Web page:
I can’t believe it has been 2 years since my gene therapy surgery. It does not seem like it has been that long. My kids have grown a lot, but my travel for work is consistent and frequent. Same with writing most this post, again on a plane at night. From sometime in September until now, I have not been in the same time zone for more than 10 days.
My wife was able to join me on this trip, for her first time to meet the doctors and staff. The doctors and staff seemed very interested to meet her. I am not sure if it is because I talk about her in our hours upon hours of testing, or if they needed confirmation that she existed.
Leaving our airport near our house, the gate agents said they were happy to see me traveling with my wife, as they normally see me alone. My wife laughed that everyone knew me at the airport. I said I kind of stick out with the cane and all, but I am here too much.
Overall all the tests went well. There was no statistical deviation from the pre-surgery results in the treated eye, but there is some degradation in the non-treated eye. The way I see it (pun intended), that means the gene therapy is a success. The 2 year mark is when the Oxford study published initial results, and I am hopeful that once all the other patients have their 2 year checkup that there will be good results published for this study as well. I did get to see some pictures of other people in the study though (not names, just patient numbers). I can now understand how Brett Sims has less difficulty getting around than I do, he has a lot more vision than me. Also the guy that wants to not be named, who I went to the bar a while ago has more field of vision than I do as well.
Part of our study is also participating in a functional MRI. Last year, in the MRI there is a part where they said relax. I was calculating numbers, as I am a nerd, and that is relaxing to me. The person watching the MRI asked me to stop thinking about numbers to instead think about being on a beach. I was impressed they knew that real time watching it. My wife says I can sleep anywhere, turns out she is right. I fell asleep in the MRI this time. I hope I was having a PG rated dream.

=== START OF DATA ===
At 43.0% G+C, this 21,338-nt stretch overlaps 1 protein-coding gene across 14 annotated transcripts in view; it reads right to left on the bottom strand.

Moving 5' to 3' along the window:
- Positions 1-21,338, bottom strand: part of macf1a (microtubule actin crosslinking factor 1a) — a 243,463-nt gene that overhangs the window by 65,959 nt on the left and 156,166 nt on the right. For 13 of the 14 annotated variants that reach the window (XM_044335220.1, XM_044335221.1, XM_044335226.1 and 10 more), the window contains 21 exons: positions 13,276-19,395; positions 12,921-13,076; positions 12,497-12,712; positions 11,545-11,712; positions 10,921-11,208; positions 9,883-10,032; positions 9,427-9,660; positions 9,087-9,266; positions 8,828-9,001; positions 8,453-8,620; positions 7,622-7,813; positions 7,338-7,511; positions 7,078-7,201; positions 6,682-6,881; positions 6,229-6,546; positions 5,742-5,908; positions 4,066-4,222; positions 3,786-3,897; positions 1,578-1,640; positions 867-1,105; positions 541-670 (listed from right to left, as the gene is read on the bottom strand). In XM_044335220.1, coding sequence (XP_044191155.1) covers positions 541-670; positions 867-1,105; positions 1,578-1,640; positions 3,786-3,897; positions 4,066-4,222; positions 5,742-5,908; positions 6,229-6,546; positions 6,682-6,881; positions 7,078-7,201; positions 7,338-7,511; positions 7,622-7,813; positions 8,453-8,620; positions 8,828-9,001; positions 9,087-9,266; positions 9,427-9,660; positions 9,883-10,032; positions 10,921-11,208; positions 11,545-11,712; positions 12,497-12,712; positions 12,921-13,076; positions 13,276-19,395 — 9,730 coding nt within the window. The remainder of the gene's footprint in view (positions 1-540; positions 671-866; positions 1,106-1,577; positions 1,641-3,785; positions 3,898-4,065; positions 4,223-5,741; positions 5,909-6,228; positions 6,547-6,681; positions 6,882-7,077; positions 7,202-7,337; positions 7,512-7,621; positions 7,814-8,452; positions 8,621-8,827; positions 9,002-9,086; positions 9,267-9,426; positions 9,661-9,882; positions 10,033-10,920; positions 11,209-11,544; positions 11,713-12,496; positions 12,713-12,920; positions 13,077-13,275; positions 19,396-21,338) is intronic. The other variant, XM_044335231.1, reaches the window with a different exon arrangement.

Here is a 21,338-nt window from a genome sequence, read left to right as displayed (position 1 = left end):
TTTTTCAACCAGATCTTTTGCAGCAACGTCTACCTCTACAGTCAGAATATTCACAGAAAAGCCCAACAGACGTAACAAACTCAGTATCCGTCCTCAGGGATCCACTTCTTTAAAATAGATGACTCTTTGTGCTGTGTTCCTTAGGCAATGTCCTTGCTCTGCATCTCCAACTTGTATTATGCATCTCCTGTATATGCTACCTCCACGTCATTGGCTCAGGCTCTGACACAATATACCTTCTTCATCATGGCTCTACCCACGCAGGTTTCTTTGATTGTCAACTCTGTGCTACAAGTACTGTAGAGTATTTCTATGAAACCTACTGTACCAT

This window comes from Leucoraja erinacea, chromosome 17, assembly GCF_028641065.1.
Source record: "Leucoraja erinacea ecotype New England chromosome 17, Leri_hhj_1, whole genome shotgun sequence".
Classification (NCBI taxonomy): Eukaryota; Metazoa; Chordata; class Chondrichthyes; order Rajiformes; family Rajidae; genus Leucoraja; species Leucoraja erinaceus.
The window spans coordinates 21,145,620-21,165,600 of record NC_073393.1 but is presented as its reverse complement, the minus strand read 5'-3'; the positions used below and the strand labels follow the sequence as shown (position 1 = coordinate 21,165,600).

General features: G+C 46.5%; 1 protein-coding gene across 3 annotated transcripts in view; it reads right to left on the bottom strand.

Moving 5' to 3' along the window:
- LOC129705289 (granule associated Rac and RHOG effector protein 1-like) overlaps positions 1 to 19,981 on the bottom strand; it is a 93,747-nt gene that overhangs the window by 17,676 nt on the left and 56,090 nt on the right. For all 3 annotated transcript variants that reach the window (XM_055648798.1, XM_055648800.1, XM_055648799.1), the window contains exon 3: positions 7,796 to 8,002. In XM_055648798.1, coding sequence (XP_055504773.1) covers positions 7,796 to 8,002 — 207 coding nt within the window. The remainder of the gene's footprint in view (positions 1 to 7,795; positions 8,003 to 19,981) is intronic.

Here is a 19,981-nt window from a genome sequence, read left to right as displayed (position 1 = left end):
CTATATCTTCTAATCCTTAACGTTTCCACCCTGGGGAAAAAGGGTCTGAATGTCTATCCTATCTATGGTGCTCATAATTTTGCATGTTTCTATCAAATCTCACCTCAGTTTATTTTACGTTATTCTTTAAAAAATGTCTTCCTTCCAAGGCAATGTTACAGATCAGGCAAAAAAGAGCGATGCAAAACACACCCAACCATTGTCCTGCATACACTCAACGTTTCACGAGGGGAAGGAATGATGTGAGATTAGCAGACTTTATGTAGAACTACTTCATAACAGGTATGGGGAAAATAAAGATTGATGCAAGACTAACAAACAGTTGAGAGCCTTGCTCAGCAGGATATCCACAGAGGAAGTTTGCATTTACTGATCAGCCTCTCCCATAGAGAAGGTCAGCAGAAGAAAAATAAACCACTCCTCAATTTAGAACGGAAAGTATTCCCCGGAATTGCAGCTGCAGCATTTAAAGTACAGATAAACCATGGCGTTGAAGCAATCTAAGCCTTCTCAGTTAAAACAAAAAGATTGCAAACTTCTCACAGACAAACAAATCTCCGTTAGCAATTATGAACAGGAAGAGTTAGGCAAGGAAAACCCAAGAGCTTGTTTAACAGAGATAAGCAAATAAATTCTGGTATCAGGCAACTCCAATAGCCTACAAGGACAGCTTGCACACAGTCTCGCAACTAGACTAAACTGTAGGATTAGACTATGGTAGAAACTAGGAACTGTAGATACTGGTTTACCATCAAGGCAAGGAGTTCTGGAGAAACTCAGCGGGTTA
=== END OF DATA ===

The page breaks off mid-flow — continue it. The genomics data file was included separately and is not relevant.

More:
I signed the add-on paperwork this trip for the long term part of the study. Years 3 through 10 I will be going to Philly each year and then 11-15 will be emails/calls. It is strange to think that the only contracts I have ever signed for that long of a term is a mortgage and marriage.
Flying back home with my wife was quite funny. We were both tired from a long day, and I made a comment and she gently smacked my hand. The flight attendant saw it and ask if she smacked my hand. The flight attendant believed my wife that I deserved it and that I was not the victim. I do not agree with that conclusion.
I am hopeful that the results from this clinical trial will become a viable treatment to drastically improve the lives long term of all the people effected by Choroideremia, as well as future generations. I am honored to have been in this initial gene therapy clinical trial. I will continue to write about future testing I go though over the next ten years.